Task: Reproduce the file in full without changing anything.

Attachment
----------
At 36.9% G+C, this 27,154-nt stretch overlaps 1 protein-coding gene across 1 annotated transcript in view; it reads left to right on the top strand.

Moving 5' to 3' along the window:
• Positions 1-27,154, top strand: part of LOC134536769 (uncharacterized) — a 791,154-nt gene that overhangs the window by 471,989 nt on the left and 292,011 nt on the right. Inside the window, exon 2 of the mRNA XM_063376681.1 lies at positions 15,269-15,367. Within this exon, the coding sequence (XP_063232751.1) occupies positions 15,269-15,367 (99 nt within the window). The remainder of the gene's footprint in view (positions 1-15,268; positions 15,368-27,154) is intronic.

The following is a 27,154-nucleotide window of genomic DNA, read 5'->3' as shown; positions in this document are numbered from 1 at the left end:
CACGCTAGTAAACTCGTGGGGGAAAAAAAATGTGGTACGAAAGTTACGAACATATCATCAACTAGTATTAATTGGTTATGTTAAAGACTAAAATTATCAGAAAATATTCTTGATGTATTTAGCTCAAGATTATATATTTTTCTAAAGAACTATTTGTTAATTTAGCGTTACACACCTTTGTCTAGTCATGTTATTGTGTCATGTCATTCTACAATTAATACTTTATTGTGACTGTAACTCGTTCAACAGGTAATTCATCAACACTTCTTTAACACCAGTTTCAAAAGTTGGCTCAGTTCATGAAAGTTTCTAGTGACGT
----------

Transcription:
At 36.9% G+C, this 27,154-nt stretch overlaps 1 protein-coding gene across 1 annotated transcript in view; it reads left to right on the top strand.

Moving 5' to 3' along the window:
• Positions 1-27,154, top strand: part of LOC134536769 (uncharacterized) — a 791,154-nt gene that overhangs the window by 471,989 nt on the left and 292,011 nt on the right. Inside the window, exon 2 of the mRNA XM_063376681.1 lies at positions 15,269-15,367. Within this exon, the coding sequence (XP_063232751.1) occupies positions 15,269-15,367 (99 nt within the window). The remainder of the gene's footprint in view (positions 1-15,268; positions 15,368-27,154) is intronic.

The following is a 27,154-nucleotide window of genomic DNA, read 5'->3' as shown; positions in this document are numbered from 1 at the left end:
CACGCTAGTAAACTCGTGGGGGAAAAAAAATGTGGTACGAAAGTTACGAACATATCATCAACTAGTATTAATTGGTTATGTTAAAGACTAAAATTATCAGAAAATATTCTTGATGTATTTAGCTCAAGATTATATATTTTTCTAAAGAACTATTTGTTAATTTAGCGTTACACACCTTTGTCTAGTCATGTTATTGTGTCATGTCATTCTACAATTAATACTTTATTGTGACTGTAACTCGTTCAACAGGTAATTCATCAACACTTCTTTAACACCAGTTTCAAAAGTTGGCTCAGTTCATGAAAGTTTCTAGTGACGT